Later that month, Osuna went after his critics, saying, “Everybody is judging me for things they don’t know. I don’t like that.” In the postseason, teammate Ryan Pressly defended Osuna from a heckler, telling the fan, “You can talk all the sh– you want. Just don’t bring that stuff up.”

The Astros also kicked out a fan who protested Osuna’s presence by holding up a sign displaying a domestic violence hotline number. After receiving plenty of criticism for that, the Astros decided to display flyers, featuring the National Domestic Violence Hotline number, in women’s restrooms at Minute Maid Park.

Taubman’s behavior is not the first strike for the Astros on this issue. Acquiring Osuna was strike one. Luhnow’s statement and the club’s subsequent statement were strikes two and three. Osuna’s backlash was strike four, Pressly’s defense of him was strike five, and the whole issue over the DV hotline sign was strike six. The Astros are in danger of having the side strike out on this issue.

It’s also worth mentioning that Luhnow worked for McKinsey and Company, a management consulting firm, before getting into baseball. McKinsey has been consulting for the Astros since 2017, The Athletic’s Evan Drellich reported in July. McKinsey has, ahem, a checkered past.

The Astros have clearly and intentionally thrown ethics to the side in order to run a baseball-related business. That they have repeatedly mishandled a very serious domestic violence issue within the sport shouldn’t come as a surprise, and it shouldn’t be surprising that the Astros are hoping the issue goes away with the World Series set to begin on Tuesday.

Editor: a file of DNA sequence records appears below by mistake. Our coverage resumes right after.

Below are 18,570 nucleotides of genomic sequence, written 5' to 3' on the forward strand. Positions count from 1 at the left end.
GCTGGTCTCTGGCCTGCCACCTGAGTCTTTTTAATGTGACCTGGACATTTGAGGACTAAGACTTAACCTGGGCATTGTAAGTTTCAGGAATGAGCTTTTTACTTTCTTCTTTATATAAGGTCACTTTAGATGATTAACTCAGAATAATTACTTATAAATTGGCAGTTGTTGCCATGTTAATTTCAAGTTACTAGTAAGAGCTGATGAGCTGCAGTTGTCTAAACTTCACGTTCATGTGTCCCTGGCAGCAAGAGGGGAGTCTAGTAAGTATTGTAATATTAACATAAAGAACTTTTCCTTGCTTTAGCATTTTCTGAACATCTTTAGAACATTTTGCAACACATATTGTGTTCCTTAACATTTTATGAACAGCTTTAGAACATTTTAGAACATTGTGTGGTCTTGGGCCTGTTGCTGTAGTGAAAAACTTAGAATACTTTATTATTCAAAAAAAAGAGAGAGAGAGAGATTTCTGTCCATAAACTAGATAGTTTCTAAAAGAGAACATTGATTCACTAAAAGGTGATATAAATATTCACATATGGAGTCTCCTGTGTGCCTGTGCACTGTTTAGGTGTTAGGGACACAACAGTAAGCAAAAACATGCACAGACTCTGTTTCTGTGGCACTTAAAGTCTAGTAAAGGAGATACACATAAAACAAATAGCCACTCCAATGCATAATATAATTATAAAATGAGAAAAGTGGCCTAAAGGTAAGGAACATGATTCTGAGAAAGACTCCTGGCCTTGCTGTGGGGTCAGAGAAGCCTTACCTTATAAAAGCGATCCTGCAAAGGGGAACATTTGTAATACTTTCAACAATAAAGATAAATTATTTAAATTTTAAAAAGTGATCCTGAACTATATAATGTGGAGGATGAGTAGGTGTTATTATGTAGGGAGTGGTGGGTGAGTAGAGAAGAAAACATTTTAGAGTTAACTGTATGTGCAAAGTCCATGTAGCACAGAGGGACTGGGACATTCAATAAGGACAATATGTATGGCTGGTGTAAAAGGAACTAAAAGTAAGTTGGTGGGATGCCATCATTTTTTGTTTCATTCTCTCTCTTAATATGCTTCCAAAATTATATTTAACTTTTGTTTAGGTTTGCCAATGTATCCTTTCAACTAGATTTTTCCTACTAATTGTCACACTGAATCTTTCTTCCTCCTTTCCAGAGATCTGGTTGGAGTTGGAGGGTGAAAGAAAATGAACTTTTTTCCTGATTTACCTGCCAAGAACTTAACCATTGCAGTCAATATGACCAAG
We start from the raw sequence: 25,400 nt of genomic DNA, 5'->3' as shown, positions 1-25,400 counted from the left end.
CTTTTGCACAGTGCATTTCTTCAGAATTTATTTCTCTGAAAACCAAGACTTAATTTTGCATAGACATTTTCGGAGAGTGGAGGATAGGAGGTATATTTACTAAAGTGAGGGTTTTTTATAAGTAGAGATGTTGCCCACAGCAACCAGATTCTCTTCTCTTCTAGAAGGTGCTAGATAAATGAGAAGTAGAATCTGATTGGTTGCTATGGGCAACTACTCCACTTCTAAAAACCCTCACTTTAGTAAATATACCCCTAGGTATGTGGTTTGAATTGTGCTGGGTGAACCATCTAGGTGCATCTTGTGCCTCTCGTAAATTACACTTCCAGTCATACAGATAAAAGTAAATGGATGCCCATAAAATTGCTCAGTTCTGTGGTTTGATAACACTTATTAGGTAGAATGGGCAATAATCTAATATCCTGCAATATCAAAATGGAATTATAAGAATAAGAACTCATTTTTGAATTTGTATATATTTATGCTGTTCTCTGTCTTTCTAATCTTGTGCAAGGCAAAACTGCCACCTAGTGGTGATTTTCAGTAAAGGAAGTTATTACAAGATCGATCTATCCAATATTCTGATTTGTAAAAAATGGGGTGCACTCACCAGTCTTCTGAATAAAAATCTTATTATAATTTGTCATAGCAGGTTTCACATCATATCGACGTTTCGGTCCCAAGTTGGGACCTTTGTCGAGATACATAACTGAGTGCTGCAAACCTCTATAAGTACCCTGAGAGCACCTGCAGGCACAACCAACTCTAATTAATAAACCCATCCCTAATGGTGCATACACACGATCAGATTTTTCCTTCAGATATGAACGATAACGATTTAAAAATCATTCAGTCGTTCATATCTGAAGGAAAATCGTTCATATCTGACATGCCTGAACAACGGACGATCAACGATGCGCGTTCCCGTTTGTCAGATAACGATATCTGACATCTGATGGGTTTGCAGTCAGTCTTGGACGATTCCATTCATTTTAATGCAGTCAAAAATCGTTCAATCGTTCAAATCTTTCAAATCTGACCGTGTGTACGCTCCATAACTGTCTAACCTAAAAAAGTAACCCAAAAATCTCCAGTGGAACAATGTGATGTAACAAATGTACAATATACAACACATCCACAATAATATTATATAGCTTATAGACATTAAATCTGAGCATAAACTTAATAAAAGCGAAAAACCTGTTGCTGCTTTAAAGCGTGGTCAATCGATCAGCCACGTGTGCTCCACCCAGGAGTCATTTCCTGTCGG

Update: The Astros released a statement. Via Chandler Rome of the Houston Chronicle:

The story posted by Sports Illustrated is misleading and completely irresponsible. An Astros player was being asked questions about a difficult outing. Our executive was supporting the player during a difficult time. His comments had everything to do about the game situation that just occurred and nothing else — they were also not directed towards any specific reporters. We are extremely disappointed in Sports Illustrated’s attempt to fabricate a story where one does not exist.

The Astros had an initial chance to respond to the story before publication and didn’t take Sports Illustrated up on it. They also didn’t deny that Taubman said what was reported. They’re disputing the context and the intended audience, but that doesn’t really make them look that much better. Perhaps an organization with a less spotty history would get the benefit of the doubt, the Astros certainly haven’t earned it.

Furthemore, Hunter Atkins of the Houston Chronicle and Hannah Keyser of Yahoo Sports both confirmed Apstein’s report. Atkins tweeted, “The Astros called this @stephapstein report misleading. It is not. I was there. Saw it. And I should’ve said something sooner.”